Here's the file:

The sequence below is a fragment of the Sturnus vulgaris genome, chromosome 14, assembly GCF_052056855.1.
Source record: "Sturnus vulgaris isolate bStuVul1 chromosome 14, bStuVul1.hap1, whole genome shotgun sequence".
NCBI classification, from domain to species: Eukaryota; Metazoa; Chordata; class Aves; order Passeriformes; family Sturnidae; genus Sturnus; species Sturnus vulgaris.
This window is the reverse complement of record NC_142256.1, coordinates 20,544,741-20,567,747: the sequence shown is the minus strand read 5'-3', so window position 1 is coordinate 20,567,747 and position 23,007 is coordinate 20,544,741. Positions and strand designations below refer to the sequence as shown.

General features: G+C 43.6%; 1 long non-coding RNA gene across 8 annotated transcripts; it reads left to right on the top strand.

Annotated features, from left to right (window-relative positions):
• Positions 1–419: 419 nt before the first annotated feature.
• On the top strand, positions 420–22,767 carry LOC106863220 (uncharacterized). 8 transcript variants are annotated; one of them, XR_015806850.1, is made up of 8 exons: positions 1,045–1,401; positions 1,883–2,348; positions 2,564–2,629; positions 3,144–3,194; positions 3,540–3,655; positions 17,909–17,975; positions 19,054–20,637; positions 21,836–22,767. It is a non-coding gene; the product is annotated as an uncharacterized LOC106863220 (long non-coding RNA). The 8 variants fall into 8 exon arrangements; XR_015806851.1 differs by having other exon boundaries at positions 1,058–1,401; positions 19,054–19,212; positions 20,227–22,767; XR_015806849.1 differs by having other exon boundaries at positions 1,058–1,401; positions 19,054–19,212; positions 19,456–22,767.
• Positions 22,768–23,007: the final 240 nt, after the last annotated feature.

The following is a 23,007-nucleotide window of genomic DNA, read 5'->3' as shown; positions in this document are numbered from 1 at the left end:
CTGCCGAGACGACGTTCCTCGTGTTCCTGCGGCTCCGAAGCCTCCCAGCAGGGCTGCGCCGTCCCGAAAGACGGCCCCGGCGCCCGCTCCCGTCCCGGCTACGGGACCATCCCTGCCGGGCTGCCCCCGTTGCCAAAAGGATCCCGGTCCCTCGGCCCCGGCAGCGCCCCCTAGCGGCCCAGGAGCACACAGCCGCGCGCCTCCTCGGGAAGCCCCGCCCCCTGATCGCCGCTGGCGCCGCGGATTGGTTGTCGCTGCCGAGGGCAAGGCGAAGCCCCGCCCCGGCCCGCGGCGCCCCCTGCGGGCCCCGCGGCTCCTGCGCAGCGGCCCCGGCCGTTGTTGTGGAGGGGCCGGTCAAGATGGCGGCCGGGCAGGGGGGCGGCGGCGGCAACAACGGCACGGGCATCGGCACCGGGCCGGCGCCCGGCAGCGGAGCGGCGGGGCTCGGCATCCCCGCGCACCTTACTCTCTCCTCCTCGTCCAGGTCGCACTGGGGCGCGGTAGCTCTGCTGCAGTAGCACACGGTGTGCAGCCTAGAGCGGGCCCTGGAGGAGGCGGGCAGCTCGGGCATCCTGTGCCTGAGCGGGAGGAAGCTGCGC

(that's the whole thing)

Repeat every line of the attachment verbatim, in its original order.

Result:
The sequence below is a fragment of the Sturnus vulgaris genome, chromosome 14, assembly GCF_052056855.1.
Source record: "Sturnus vulgaris isolate bStuVul1 chromosome 14, bStuVul1.hap1, whole genome shotgun sequence".
NCBI classification, from domain to species: Eukaryota; Metazoa; Chordata; class Aves; order Passeriformes; family Sturnidae; genus Sturnus; species Sturnus vulgaris.
This window is the reverse complement of record NC_142256.1, coordinates 20,544,741-20,567,747: the sequence shown is the minus strand read 5'-3', so window position 1 is coordinate 20,567,747 and position 23,007 is coordinate 20,544,741. Positions and strand designations below refer to the sequence as shown.

General features: G+C 43.6%; 1 long non-coding RNA gene across 8 annotated transcripts; it reads left to right on the top strand.

Annotated features, from left to right (window-relative positions):
• Positions 1–419: 419 nt before the first annotated feature.
• On the top strand, positions 420–22,767 carry LOC106863220 (uncharacterized). 8 transcript variants are annotated; one of them, XR_015806850.1, is made up of 8 exons: positions 1,045–1,401; positions 1,883–2,348; positions 2,564–2,629; positions 3,144–3,194; positions 3,540–3,655; positions 17,909–17,975; positions 19,054–20,637; positions 21,836–22,767. It is a non-coding gene; the product is annotated as an uncharacterized LOC106863220 (long non-coding RNA). The 8 variants fall into 8 exon arrangements; XR_015806851.1 differs by having other exon boundaries at positions 1,058–1,401; positions 19,054–19,212; positions 20,227–22,767; XR_015806849.1 differs by having other exon boundaries at positions 1,058–1,401; positions 19,054–19,212; positions 19,456–22,767.
• Positions 22,768–23,007: the final 240 nt, after the last annotated feature.

The following is a 23,007-nucleotide window of genomic DNA, read 5'->3' as shown; positions in this document are numbered from 1 at the left end:
CTGCCGAGACGACGTTCCTCGTGTTCCTGCGGCTCCGAAGCCTCCCAGCAGGGCTGCGCCGTCCCGAAAGACGGCCCCGGCGCCCGCTCCCGTCCCGGCTACGGGACCATCCCTGCCGGGCTGCCCCCGTTGCCAAAAGGATCCCGGTCCCTCGGCCCCGGCAGCGCCCCCTAGCGGCCCAGGAGCACACAGCCGCGCGCCTCCTCGGGAAGCCCCGCCCCCTGATCGCCGCTGGCGCCGCGGATTGGTTGTCGCTGCCGAGGGCAAGGCGAAGCCCCGCCCCGGCCCGCGGCGCCCCCTGCGGGCCCCGCGGCTCCTGCGCAGCGGCCCCGGCCGTTGTTGTGGAGGGGCCGGTCAAGATGGCGGCCGGGCAGGGGGGCGGCGGCGGCAACAACGGCACGGGCATCGGCACCGGGCCGGCGCCCGGCAGCGGAGCGGCGGGGCTCGGCATCCCCGCGCACCTTACTCTCTCCTCCTCGTCCAGGTCGCACTGGGGCGCGGTAGCTCTGCTGCAGTAGCACACGGTGTGCAGCCTAGAGCGGGCCCTGGAGGAGGCGGGCAGCTCGGGCATCCTGTGCCTGAGCGGGAGGAAGCTGCGC